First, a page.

Introduction: Single-item questions assessing patient satisfaction following total hip or knee arthroplasty (THA/TKA) provide immediate and comprehensible information. However, they have limited reliability as satisfaction as a concept is influenced by factors unrelated to surgery. The aim of this retrospective study was to evaluate variation in pain, function and joint awareness relative to the patients' satisfaction response following THA/TKA.
Methods: We analysed absolute and improvement scores on the Oxford Knee or Hip score (OKS or OHS) and the Forgotten Joint Score-12 (FJS-12) across satisfaction groups. Patient-reported outcome measures were assessed prior to surgery and at 12-month follow-up. Postoperative satisfaction was assessed using a 5-point Likert scale single-item question.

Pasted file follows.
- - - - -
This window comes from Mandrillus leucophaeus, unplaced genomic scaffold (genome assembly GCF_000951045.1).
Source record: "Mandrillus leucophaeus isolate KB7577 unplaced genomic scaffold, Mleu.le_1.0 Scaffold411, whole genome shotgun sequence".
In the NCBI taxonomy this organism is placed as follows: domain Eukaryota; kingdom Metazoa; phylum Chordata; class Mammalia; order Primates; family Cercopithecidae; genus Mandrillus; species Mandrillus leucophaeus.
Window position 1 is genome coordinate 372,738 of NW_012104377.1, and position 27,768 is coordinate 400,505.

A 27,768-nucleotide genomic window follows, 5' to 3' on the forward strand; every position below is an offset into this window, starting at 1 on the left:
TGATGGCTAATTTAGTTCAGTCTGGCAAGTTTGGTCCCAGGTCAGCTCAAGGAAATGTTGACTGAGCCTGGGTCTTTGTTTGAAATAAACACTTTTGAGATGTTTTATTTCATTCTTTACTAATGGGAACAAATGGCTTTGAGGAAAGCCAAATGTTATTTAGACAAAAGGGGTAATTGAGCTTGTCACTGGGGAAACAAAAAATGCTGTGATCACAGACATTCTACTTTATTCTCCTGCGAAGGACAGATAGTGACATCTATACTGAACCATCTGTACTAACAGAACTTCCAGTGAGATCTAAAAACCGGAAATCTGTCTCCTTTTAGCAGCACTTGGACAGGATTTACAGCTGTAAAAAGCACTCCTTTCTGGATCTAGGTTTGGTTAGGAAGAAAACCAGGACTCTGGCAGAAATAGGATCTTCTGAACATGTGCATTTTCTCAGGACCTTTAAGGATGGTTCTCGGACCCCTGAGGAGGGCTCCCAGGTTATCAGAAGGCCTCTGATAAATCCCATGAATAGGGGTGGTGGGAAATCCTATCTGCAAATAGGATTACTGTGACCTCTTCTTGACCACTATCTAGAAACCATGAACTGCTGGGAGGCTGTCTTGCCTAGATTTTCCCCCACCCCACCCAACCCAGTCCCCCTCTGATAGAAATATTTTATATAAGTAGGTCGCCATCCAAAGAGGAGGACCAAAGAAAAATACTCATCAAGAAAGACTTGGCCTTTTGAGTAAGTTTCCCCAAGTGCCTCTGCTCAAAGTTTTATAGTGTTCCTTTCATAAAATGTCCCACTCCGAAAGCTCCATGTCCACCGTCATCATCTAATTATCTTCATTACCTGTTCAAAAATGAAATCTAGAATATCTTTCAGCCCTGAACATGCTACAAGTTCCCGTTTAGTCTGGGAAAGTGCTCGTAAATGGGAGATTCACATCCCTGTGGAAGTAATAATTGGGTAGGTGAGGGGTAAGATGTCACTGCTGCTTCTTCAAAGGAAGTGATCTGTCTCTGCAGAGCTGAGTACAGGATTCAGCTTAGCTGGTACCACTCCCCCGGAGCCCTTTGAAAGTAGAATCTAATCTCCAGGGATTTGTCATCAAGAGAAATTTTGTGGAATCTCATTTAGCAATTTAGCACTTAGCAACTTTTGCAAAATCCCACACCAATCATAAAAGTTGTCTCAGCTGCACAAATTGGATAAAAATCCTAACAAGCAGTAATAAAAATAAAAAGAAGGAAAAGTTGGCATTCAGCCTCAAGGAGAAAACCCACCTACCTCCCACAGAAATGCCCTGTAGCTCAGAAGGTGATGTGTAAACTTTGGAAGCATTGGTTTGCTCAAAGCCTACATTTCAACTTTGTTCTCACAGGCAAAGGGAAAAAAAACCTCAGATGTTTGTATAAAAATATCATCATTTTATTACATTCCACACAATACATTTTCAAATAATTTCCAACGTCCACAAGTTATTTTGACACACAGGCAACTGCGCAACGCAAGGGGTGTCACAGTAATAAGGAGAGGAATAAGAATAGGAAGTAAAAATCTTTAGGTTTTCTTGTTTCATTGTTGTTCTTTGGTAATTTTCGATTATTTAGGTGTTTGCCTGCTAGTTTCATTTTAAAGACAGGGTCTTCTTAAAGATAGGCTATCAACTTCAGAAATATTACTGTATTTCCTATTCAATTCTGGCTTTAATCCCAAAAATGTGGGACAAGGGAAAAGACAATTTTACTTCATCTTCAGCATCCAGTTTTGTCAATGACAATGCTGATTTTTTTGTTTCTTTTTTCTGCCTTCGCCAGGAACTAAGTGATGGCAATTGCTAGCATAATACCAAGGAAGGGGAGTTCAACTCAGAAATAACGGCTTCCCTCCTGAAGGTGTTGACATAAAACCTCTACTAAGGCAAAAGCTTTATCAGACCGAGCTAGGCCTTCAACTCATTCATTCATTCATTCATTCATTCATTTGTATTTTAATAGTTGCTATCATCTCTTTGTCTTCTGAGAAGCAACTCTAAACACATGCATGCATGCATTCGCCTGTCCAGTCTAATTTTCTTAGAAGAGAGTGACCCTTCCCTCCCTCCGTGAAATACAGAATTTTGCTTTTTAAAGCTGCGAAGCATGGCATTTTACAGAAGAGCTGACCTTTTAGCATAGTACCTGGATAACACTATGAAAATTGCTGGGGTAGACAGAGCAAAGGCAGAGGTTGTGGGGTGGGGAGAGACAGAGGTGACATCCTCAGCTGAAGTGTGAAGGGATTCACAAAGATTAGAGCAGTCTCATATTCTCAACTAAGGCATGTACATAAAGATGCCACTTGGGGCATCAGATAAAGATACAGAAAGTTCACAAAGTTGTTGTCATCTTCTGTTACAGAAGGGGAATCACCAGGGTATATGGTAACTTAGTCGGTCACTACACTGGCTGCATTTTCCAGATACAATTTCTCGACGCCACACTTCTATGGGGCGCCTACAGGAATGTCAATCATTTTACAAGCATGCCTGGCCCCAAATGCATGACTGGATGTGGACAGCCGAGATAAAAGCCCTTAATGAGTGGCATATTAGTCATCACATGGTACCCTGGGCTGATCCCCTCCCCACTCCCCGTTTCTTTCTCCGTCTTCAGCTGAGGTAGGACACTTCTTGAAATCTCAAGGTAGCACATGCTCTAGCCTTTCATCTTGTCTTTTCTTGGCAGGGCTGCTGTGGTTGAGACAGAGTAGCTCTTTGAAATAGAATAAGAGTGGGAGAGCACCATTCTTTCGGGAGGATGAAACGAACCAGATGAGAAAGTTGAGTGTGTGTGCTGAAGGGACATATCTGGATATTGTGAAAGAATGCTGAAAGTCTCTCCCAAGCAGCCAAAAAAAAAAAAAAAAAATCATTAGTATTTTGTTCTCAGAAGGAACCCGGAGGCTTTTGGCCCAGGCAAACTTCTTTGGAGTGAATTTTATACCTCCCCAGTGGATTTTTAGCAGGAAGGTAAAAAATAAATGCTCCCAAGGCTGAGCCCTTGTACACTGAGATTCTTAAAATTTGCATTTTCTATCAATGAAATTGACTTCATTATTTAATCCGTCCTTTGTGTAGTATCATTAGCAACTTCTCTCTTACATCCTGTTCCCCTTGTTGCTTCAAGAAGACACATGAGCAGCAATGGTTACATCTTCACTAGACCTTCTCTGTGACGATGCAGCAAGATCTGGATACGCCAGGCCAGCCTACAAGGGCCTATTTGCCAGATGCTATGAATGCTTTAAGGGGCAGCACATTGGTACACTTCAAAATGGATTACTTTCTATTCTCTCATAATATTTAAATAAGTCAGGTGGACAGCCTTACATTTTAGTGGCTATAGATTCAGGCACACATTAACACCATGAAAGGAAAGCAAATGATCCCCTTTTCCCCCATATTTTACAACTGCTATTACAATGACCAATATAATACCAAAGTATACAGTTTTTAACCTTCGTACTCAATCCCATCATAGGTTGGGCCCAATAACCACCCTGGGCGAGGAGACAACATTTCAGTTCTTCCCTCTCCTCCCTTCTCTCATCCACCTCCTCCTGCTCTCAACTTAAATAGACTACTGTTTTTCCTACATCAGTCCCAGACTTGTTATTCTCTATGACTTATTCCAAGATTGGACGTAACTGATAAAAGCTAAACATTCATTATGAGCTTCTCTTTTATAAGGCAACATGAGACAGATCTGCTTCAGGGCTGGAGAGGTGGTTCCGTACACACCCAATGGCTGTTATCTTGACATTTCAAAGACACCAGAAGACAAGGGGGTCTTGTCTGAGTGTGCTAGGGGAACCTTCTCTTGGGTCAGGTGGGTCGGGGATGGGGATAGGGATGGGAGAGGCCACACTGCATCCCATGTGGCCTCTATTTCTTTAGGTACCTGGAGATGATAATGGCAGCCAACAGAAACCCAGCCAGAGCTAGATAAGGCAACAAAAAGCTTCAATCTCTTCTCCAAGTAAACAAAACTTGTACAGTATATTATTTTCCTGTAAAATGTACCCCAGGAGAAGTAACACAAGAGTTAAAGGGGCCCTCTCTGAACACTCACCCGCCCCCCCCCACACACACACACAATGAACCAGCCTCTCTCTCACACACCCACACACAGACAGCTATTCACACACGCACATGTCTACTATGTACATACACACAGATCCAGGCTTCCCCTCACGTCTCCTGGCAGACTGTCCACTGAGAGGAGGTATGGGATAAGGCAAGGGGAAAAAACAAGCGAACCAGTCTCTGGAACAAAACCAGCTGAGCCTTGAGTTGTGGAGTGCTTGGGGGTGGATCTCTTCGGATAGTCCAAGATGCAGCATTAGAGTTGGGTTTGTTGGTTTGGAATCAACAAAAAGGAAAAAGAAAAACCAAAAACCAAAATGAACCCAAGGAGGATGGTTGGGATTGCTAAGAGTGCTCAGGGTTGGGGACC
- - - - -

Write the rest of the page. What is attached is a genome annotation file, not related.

Results: We analysed data from 434 TKA patients (mean age 70.4 ± 9.2 years; 54.8% female) and 247 THA patients (mean age 67.3 ± 11.8 years; 57.5% female). Satisfied or very satisfied patients showed higher absolute scores and better improvement in function, pain and joint awareness at 12 months (both, p < 0.001). 13.4% of (very) satisfied THA patients scored equally or worse on the FJS-12 than before surgery. On the OHS, this percentage was 2.8%. In TKAs, these percentages were 7.0% on the FJS-12 and 3.2% on the OKS.
Conclusions: While higher satisfaction is associated with better patient-reported outcomes and stronger postoperative improvement, a certain percentage of patients score poorly while reporting a high satisfaction. Our results highlight the difficulty in interpreting the meaning of a single satisfaction question, as this provides limited information on patients' treatment outcome and may be biased by factors unrelated to the intervention.
Keywords: Forgotten Joint Score-12; Oxford Knee and Hip Score; Patient-reported outcome; Satisfaction; Total hip arthroplasty; Total knee arthroplasty.